It’s hard to miss Mullingar’s Just Books when you’re walking down the street. It’s even harder to leave once you’ve gone through their door.
If the bulletin board full of neighbourhood notices doesn’t keep you occupied, there are always the books. And if you’re not sure what you want there’s always Stella Lynch to help you. She’s been the heart, soul and everything else that’s the store for over 20 years. If she doesn’t have what you want in stock, she’ll order it in for you.
While I was scanning the board, noting some things I’d love to do if I was in town longer, I was also listening to a wonderful discussion of family trees and some books that would be helpful to a customer interested in genealogy. It was clear to me that Stella wasn’t selling, she was helping and advising the woman, making sure she had exactly what she needed for her project. Later, while ringing up my purchase, we talked about the wonderful display shelving that’s such an important part of the store. After turning down a custom offer from a store designer more concerned with anti-theft measures than with displaying and selling books, she found her current shelving in Midleton, near Cork. Two trips later her store was fitted out. Just Books has the feel of a welcoming library in a large house, not a retail fortress.
From there we moved on to the bane of all small family-owned stores – staffing and succession planning. Wearing every hat that needs wearing in a business can be exhausting, even if you’re doing it for love. And, while you may not be starving to death, there’s rarely enough money to hire a good manager, much less quality time to take a decent holiday. So you’re on your own, with a bit of help from hourly employees who’ll hopefully have some of the same love for things that you have.
We were having a wonderful chat. But the good news for Stella is that there wasn’t enough time for us to finish, with two more customers appearing behind me. Stella exudes love for her store, her books and her clientele. But what’s next? In our rambling conversation we talked about the reasons bookstores close – reasons that have nothing to do with mail-order, instant delivery or e-readers. If there’s nobody in your family who wants to take over – or nobody who wants to buy you out – what are you going to do? And these days, in spite of all the reports on the revival of printed books, how many people are willing to take the risk of buying a small local bookstore?
A bookstore isn’t a hardware store, heating & plumbing contractor or any other generic local business. Its inventory and operation are a reflection of its owner. Does a shop have an owner’s personality and feel for the community? Or is it just another cookie from a corporate cutter?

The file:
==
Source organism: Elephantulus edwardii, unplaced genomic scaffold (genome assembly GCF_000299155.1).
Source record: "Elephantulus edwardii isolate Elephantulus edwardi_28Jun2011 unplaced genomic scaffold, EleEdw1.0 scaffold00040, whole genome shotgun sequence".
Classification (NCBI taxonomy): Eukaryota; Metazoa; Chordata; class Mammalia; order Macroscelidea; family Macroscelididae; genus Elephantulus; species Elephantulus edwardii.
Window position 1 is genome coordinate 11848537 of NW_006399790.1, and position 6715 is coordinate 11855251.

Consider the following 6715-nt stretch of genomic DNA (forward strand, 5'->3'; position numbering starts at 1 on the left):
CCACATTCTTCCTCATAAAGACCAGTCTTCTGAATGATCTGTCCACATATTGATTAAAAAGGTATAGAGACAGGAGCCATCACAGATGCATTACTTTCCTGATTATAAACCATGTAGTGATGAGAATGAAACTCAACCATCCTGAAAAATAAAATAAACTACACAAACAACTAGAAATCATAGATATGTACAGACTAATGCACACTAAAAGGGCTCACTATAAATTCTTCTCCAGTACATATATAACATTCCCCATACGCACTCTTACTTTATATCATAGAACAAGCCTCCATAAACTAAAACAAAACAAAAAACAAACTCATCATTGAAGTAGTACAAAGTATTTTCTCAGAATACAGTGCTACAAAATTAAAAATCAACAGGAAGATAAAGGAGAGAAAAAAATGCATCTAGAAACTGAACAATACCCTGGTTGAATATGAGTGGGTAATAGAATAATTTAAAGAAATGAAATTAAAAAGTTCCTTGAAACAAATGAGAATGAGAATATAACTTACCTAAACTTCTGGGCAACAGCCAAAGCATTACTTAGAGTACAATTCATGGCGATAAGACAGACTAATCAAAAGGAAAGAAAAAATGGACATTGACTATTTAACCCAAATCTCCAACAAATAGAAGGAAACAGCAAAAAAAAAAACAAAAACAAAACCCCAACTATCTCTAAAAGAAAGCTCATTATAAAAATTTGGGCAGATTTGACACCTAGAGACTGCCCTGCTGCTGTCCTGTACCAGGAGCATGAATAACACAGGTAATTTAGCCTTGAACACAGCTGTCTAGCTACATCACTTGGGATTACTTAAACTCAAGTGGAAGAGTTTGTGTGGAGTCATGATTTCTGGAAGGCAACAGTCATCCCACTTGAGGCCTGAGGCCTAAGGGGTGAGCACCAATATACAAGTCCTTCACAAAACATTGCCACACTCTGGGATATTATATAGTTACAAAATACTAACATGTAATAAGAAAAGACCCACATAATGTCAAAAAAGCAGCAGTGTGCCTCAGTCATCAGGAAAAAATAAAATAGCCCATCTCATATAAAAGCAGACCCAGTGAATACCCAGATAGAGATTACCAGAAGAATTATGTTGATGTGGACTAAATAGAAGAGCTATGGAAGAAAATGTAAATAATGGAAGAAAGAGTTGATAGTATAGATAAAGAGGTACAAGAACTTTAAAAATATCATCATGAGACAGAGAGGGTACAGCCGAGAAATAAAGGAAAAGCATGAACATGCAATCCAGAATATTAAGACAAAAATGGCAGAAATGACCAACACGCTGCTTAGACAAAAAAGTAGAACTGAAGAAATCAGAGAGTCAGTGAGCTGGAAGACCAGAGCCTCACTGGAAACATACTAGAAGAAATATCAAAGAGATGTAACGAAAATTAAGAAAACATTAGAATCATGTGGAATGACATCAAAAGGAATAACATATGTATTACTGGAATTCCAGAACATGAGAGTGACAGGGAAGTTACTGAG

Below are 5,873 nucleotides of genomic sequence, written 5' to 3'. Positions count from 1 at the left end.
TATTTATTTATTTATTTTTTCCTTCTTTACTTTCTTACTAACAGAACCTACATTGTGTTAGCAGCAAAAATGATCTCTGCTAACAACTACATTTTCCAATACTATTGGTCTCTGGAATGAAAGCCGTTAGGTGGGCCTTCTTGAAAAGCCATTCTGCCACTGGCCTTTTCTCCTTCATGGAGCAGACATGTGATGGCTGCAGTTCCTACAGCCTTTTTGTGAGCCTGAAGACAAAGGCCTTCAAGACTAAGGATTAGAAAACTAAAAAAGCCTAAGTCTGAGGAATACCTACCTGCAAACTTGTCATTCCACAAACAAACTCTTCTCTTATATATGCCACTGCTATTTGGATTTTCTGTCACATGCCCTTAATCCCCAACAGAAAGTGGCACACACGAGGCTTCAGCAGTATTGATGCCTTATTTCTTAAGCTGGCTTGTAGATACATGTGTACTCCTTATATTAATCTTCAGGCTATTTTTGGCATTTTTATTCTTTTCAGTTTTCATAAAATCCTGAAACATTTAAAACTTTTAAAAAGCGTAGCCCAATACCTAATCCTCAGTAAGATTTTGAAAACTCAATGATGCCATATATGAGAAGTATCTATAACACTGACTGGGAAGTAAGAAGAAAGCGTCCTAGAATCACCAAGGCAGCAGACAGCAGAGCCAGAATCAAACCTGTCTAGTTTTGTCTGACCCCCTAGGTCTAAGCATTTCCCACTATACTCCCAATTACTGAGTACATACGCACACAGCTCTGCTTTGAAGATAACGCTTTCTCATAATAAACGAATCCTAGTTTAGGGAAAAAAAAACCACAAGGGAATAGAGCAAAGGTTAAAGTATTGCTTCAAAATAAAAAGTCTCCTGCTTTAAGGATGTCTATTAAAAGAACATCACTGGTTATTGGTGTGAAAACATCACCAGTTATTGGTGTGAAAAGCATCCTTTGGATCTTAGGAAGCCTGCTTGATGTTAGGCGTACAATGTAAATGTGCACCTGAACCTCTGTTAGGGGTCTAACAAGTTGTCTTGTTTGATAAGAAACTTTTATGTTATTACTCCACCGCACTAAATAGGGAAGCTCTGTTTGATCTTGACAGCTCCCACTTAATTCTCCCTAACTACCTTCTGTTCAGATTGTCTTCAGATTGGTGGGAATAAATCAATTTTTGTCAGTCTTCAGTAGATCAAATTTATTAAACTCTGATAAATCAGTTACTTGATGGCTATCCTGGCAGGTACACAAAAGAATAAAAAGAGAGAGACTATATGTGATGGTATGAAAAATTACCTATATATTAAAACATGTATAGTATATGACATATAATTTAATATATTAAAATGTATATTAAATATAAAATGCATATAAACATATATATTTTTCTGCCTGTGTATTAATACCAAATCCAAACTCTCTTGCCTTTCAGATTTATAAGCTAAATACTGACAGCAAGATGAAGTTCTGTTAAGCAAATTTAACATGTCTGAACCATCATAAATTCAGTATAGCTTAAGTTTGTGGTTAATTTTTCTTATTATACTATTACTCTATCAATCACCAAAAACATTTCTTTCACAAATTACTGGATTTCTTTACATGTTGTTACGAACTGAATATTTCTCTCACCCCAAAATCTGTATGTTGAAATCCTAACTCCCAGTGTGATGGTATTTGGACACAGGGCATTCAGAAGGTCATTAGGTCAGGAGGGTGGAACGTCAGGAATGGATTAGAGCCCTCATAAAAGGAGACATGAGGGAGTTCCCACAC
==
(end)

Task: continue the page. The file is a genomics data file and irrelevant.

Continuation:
In my marketing days we spoke of the pattern of family businesses. Basically, if a business survived into the third generation, it could survive indefinitely. The second generation was the key. After seeing their parents sell their souls to the business instead of their families, many kids either walked away or mismanaged things while they took the money and ran. If by chance the second generation managed to hold things together or even improve things, the extended third generation family generally had at least one or two members who could institutionalize the business, perhaps with additional locations or expanded product lines.
And if a small business owner has no obvious successor? They close up shop or sell to a consolidator. Many towns have long standing family businesses in name only, owned and operated by an out-of-town group offering business tools unavailable to an owner-operator. Often they’ll sign a management/no-compete contract with the retiring owner. The neighbours see a familiar face at the door for a few years, who’ll introduce them to the new manager. And, more often than not, former owners, used to running their own business their own way, chafe under the rules, regulations and restrictions from out-of-town bean counters who’ve never set foot in the store, much less the town. A good number of former owners never complete their contracts, returning a portion of their retirement money in return for sanity and peace of mind.
I believe there’s a future for personal love and service in the business world. That there are enough of us who don’t quite fit the corporate mold and find a way to make a living doing what we love. But it can only happen when we spend our money with our neighbours, not out-of-town corporations.
This piece is just one of a number I’ve written about my long-term love affair with books. If you’d like to see more simply click on the “Books” category below. You can also subscribe, so that you’ll see these blogs as they’re written, as opposed to social media’s algorithms. As the saying goes, if you like my writing, tell your friends. If you don’t, tell your enemies.